“We make those shows first and foremost absolutely with a commitment to a New Zealand audience,” says CEO Rachel Antony.
“It’s bogans on the motorway in Auckland, or frontline Auckland airport.”
“We are not trying to make an international show. It’s bogans on the motorway in Auckland, or frontline Auckland airport. We are not trying to make something that happens to be huge in Finland… and it is.
“But it’s completely authentic. The humour is Kiwi. The tone is still very much of New Zealand and I do think that’s what makes it work internationally. If we tried to make an ‘international’ show I don’t think it would resonate in anywhere near the same way.”
But developing local formats takes time and risk. As Group CEO and former SBS exec Matt Campbell explains, sometimes you have to back yourself.
“Often networks will offer development money but we don’t take it.”
“Often networks will offer development money but we don’t take it. There’s a good reason for that. If we think a show is just for the ABC we’re happy to take their development money. But if we think it could sit in multiple networks we won’t take it. If they’re going to give us the $15,000 we’re better to us our own $15,000 and be able to take (the show) anywhere we want,” he says.
Head of Factual Andrew Farrell has overseen recent titles Undercurrent, Demo Man, The Good Cop, Working Class Boy and Demolition Man. He says networks expect more than just a good idea.
“What the majority of networks are looking for, is access.”
“What all of those shows have in common, and what the majority of networks are looking for, is access. Access to places or people. Those shows have incredible stories but if you can secure the access to that person or place, that’s what makes a show, rather than just an idea,” says Farrell.
“Anyone can come up with an idea in the shower, but not everybody can bring Laurie from Demo Man or get Jimmy Barnes.”
Head of Drama Claire Tonkin, who has recently overseen My Life is Murder, also has an eye on the future of screenwriting. A series output allows opportunity to invest back in the industry.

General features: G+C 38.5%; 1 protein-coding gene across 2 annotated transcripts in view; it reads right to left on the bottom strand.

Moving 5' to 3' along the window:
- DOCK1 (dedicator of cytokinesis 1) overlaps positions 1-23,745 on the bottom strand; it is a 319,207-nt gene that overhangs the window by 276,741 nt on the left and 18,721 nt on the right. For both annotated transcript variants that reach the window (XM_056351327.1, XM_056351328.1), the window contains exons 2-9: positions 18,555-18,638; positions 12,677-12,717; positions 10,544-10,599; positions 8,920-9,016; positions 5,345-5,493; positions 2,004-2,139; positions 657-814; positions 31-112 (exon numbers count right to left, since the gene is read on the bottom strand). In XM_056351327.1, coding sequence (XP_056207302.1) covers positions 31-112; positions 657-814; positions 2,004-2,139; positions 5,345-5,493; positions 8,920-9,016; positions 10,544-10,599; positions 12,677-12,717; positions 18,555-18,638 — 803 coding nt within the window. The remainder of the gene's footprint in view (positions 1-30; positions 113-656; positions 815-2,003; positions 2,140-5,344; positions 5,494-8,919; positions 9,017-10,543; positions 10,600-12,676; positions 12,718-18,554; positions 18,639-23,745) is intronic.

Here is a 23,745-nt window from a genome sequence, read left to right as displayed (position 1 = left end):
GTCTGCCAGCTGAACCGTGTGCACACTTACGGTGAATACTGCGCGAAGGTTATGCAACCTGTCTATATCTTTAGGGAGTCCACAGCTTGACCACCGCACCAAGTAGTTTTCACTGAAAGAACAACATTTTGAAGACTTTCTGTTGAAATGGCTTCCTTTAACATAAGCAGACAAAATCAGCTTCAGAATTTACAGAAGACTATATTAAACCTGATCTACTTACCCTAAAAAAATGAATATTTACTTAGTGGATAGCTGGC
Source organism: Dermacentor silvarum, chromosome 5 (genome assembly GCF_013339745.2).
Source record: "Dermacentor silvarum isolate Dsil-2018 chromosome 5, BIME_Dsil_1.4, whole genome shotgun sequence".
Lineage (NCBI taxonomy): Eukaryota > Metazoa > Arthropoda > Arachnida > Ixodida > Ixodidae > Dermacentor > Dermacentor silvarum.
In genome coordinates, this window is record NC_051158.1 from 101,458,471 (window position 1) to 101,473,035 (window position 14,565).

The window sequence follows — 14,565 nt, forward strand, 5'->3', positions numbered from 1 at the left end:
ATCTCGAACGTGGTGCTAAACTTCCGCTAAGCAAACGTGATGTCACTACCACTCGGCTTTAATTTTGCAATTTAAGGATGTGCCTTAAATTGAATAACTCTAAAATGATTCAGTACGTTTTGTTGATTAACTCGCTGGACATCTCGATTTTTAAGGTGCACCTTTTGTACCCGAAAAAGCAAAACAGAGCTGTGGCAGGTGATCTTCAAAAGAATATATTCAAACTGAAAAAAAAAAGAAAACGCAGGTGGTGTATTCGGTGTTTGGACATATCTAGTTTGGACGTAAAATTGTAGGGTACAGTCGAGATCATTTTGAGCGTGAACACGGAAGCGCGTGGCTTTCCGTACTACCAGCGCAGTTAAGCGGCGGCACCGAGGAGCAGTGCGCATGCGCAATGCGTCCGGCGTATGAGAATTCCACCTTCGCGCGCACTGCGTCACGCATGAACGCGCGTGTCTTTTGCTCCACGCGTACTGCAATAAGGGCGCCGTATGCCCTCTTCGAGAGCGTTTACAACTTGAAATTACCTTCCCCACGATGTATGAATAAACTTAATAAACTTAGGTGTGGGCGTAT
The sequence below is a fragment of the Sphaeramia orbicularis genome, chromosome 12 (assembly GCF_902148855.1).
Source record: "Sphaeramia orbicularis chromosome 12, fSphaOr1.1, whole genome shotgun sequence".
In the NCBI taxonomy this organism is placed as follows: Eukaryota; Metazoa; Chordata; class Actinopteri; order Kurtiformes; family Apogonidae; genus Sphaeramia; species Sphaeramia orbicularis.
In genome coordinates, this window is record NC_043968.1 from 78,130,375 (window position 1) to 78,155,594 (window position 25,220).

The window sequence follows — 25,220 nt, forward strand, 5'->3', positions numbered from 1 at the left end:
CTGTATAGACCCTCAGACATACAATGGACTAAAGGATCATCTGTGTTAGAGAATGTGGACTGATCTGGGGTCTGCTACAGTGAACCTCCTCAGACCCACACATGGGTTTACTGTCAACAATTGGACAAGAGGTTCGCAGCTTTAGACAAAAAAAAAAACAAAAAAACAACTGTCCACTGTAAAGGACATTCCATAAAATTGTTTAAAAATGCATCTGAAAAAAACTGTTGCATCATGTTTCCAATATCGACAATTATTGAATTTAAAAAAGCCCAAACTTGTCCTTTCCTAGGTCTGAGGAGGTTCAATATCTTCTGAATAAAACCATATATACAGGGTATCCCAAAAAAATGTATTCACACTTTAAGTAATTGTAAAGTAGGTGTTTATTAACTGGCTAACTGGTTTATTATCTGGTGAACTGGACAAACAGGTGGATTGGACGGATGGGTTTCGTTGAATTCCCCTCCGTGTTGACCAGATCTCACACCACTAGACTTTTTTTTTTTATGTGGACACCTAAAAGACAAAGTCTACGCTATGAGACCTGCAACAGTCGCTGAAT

“What we are doing a lot of is pairing people up.”
“We had a lot of very experienced people working with writers who were still learning their craft. So what we are doing a lot of is pairing people up.
“What CJZ has done for a long time, before I got here is work with people at all levels,” she says.
“The big thing that is happening is a lot of our very senior writers are being discovered by the world. A lot of our emerging, exciting voices are struggling to find their way into the middle of their career. 10 years ago you would start on a big show like All Saints or Blue Heelers and go through the ranks. But that’s all changed.
“So we’re all trying to work out how to develop people’s careers so that we can have the next Tony McNamara coming through.”
Head of Comedy & Entertainment Damian Davis is encouraged by expansion in the area of scripted comedy, with titles such as Mr. Black, Part Time Private Eyes and Street Smart. But the risk in Comedy is great while the budgets for commissions are also down.
“If you pitch a Comedy networks look at what they would normally pay.. and then take off 25%.”
“If you pitch a Comedy networks look at what they would normally pay for a Drama for an hour and then take off 25%. But you still have the same costs,” he reveals.
“Seven are dipping their toe in, Nine are taking pitches, 10 have done quite a lot. We’re currently on our third sitcom with them with Part Time Private Eyes. Of course ABC has been the stalwart, but there is also Stan who have done some great work. It’s still too early to see what Amazon will do, and Netflix got involved in things like The Letdown. So there are a lot of avenues which is great, but the reality is it’s still only 12-15 shows made a year and that includes returning shows. There’s a lot of competition, in comparison to drama.”
“Diversity is really key to what we do”
For founders Murray and Cordell, who claim to have only had 3 or 4 arguments over 14 years, a diverse slate is key to the company’s success. CJZ is about to commence production on its first factual series on Dubai, a policing series Dubai 999.
“Sometimes I liken it to being a farmer,” Cordell suggests. “You plant crops and some grow up into a fantastic bumper harvest, while something else has died in the paddock.
“That diversity is really key to what we do and what makes it a lot of fun.”
Nick Murray adds, “If you spread more bullshit around it grows better.”